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Riving knife on circular saw?

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robgul

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As referred in another post I have an old B&D Proline saw - it's old but still works and despite being in the market for a cordless I've given the old one a reprieve and ordered a new blade for it to use pro tem.

One of the issues with it is that the riving knife moves a small amount from side to side and quite often doesn't engage in the cut as the saw moves forward (I would add that the rest of the saw, spring guard etc is mechanically fine)

I've seen that, probably, most current portable circular saws (corded and cordless) don't have a riving knife.

So the question is the wisdom of removing the riving knife . . . my cutting with this saw is just sheet material (max 18mm) and is always well supported and seldom more than a 1220mm cut length.

Views/comments?
 

Daniel2

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My 2P,

There are two issues:

A/. The kerf closing behind the blade and jamming it, as you proceed.

B/. An increased risk of kickback. A result of A.

Would it be possible to shim, or otherwise hold, the riving knife in it's place ?

ATB,
Daniel
 

Myfordman

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There should be no way that the riving knife can move with respect to the blade. Sort that out and the problem should go away.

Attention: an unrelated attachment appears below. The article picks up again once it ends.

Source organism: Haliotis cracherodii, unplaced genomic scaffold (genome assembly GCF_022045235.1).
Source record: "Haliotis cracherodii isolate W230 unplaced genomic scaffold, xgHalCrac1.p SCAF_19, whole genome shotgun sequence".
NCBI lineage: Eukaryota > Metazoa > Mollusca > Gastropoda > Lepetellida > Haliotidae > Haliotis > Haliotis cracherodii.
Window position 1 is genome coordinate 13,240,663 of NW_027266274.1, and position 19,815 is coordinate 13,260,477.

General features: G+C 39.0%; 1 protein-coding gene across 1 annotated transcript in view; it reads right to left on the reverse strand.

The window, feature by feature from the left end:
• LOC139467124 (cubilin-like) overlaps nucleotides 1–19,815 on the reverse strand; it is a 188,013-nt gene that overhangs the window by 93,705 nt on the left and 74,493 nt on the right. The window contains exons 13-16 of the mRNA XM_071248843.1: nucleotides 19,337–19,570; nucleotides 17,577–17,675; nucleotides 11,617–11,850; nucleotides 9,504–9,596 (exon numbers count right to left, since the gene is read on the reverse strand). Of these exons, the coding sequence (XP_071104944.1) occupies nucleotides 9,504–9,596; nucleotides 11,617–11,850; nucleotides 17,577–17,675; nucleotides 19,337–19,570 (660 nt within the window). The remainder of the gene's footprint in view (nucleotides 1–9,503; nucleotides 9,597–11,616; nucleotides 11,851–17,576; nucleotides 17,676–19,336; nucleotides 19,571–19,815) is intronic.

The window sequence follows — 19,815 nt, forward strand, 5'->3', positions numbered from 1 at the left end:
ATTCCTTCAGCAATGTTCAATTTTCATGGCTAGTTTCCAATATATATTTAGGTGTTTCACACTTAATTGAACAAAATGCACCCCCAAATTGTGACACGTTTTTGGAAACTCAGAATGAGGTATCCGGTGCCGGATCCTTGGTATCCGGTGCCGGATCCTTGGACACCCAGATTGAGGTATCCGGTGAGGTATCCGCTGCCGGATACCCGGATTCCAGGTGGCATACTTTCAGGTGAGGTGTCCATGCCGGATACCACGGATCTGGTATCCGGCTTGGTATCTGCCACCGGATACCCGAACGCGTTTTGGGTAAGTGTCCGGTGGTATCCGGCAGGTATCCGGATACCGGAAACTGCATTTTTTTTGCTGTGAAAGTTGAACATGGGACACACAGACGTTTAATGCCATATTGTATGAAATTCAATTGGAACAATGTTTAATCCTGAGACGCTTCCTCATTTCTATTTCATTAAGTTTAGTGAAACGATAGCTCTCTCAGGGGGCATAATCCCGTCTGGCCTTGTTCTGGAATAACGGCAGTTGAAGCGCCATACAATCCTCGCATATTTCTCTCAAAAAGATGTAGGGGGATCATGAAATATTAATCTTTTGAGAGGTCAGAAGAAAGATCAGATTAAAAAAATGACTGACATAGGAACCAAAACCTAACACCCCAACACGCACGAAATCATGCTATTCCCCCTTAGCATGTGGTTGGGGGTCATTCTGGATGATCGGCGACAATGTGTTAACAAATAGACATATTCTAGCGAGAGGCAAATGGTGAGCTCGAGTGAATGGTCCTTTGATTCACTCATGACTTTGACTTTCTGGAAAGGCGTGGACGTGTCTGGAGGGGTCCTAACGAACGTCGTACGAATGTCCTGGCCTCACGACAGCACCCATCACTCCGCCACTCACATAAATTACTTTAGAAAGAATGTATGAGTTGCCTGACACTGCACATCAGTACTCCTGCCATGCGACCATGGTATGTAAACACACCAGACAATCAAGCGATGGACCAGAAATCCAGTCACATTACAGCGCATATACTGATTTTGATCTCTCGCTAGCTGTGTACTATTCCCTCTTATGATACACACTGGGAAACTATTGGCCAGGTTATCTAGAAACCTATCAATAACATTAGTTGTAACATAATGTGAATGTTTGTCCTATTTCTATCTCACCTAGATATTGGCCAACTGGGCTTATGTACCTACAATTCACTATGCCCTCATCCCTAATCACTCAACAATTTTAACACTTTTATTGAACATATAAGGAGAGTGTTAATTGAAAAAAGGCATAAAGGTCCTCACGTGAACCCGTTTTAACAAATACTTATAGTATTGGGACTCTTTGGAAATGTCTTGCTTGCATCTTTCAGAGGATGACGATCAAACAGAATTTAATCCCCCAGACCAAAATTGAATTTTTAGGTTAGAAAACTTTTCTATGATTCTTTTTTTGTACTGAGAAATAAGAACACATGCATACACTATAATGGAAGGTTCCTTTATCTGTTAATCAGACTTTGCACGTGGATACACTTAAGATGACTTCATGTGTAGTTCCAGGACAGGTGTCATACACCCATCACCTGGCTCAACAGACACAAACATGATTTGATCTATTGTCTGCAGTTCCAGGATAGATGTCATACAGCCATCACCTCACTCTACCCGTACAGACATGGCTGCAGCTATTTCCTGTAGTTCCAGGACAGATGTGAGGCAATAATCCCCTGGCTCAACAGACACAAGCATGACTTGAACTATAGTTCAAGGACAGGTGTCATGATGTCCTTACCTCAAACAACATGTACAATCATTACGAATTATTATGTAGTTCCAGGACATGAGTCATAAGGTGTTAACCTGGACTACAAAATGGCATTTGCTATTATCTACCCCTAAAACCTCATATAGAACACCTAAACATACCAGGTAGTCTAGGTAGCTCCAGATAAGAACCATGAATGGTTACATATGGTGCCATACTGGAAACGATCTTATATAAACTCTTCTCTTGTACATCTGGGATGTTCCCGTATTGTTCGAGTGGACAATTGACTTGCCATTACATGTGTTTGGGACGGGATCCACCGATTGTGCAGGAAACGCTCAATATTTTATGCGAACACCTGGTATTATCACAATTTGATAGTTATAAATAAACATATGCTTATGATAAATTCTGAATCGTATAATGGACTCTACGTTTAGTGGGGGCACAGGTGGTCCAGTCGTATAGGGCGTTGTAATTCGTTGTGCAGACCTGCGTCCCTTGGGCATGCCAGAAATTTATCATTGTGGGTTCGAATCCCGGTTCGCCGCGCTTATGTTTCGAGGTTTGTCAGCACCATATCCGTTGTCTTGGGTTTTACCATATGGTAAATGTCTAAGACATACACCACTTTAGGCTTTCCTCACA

robgul

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... yes, yes BUT as I said it looks like most new saws today don't have a riving knife . . . . . is that good or bad?

I do understand what a riving knife does, there's one on my table saw.

[Having looked at the saw it seems that the riving knife mechanism on mine is beyond realistic repair - parts look as if they would need to be repalced, if you can even get them - I'm going to buy a cordless so money spent would be wasted. I think the machine must be approaching or perhaps more than 30 years old!]
 

PAC1

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If you are only cutting made made board, then the kerf binding is not an issue. You can still get kick back. Am I right this is a hand held saw not a table saw? If so the next question is how good is the spring on the blade cover? Also do you use a track or freehand?
 

Daniel2

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In that case I don't know, and would also like some enlightenment.
FWIW, I just looked at my cordless Hilti and that doesn't have a riving knife.
Having said that, it does tend to kick back sometimes.
Look forward to someone who does know coming along :unsure:
 

HappyHacker

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A few years ago I was working with a joiner on site and he said he had just bought a portable saw without a riving knife. I said I thought that would be against H&S guidelines but I am far from being an expert.

As I have had a couple of hairy moments when trying to cut fitted floorboards with a riving knife fitted, shuffling around on the floor on my knees does always enable the best control, I would not like to use one without. Plunge cutting with one is difficult though.

You know that you really really really need a track saw preferably with a retractable riving knife, you know it makes sense :)
 

Inspector

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The saw in question is like the one in this eBay add. Black & Decker ProLine PL40 Circular Saw 1150w for sale | eBay